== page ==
The alternative view on the dangers of diesel fuel from Industry Bosses

IRL/GB

The alternative view on the dangers of diesel fuel from Industry Bosses

The alternative view on the dangers of diesel fuel from Industry Bosses

Industry boss says it’s time to put an end to the ‘diatribe’ of misinformation about diesel.   

The UK boss of Jaguar Land Rover (JLR) Jeremy Hicks is warning that any improvements in air quality could be delayed if the diesel debate continues to be dominated by what he is claiming as ‘misinformation’.

Mr Hicks was speaking at the International Automotive Summit organised by the Society of Motor Manufacturers and Traders (SMMT) in the UK, said that diesel cars are being unfairly targeted.

He called the current debate on the dangers of diesel fumes a “misnomer” saying:

“What we’ve had so far hasn’t been so much of a debate, as a diatribe or at best a monologue.”

The UK campaign body FairFuel UK accused “environmentalists and opportunist politicians” of manipulating the argument, damaging residual values, while ignoring significant other sources of NOx and particulate pollution.

The founder of FairFuel UK, Howard Cox, said: “Drivers want solutions to lowering emissions that don’t involve ineffectual and malevolent knee-jerk tax hikes.”

These comments come at a time when Westminster City Council launched a new £2.45 parking surcharge for pre-2015 diesel cars driving into central London.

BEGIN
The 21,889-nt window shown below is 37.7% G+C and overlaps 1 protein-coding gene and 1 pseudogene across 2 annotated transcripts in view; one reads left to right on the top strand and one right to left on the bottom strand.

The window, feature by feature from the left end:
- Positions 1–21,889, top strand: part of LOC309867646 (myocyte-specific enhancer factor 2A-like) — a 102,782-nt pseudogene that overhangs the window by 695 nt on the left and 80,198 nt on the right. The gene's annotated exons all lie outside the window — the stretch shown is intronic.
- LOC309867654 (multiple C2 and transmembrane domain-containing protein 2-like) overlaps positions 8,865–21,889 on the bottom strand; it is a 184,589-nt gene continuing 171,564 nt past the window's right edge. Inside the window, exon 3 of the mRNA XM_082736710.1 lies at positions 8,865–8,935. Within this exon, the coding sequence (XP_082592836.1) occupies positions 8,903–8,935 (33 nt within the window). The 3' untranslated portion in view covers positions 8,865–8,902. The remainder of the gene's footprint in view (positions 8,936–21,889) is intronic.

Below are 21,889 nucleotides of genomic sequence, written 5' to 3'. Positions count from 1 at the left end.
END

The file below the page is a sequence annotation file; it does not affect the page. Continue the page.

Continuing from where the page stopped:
This new tax or surcharge is being dubbed the ‘D-Charge’ and it is being trialled in Hyde Park, Marylebone and parts of Fitzrovia (area around the BT Tower).

Diesel drivers now face having to pay 50% more to park as it will cost £7.35 an hour to park in Westminster for pre-2015 diesel cars compared to the normal high-cost charge of £4.90 per hour for other cars.

Mayor of London Sadiq Khan also revealed plans to introduce a zero emission zone in central London from 2025.

Hicks went on to say: “The impression being given is the way to improve air quality in our cities is simply to ban diesel cars, but it’s not quite that simple.”

A recent report from the London Assembly’s environment committee highlighted how diesel cars were responsible for 11% of NOx in London, compared to gas central heating (16%) and diesel plant and machinery (14%).

Hicks said: “There has been a seismic shift in diesel [engine] technology almost eliminating NOx.”

According to the SMMT NOx emissions from cars have fallen by 62.8% and harmful particulates by 52.7% since 2000.

Under the latest Euro 6 standards, the NOx emissions of petrol and diesel are almost approaching parity with 60mg/km for petrol and 80mg/km for diesel (limits for previous Euro 5 diesel were 180mg/km), although real-world testing by Emissions Analytics shows wide variances with the official figures.

Hicks continued: “If air quality is going to improve, our vision has to be broader than the private motorist.”

He concluded: “It would be tragic for our environment and our mobility if these developments were delayed because of the negative impact of a mishandled and misinformed diesel debate.”

His basic warning was that, a dip in diesel sales could starve the industry of funds to plough back into developing new powertrains.

IRL/GB


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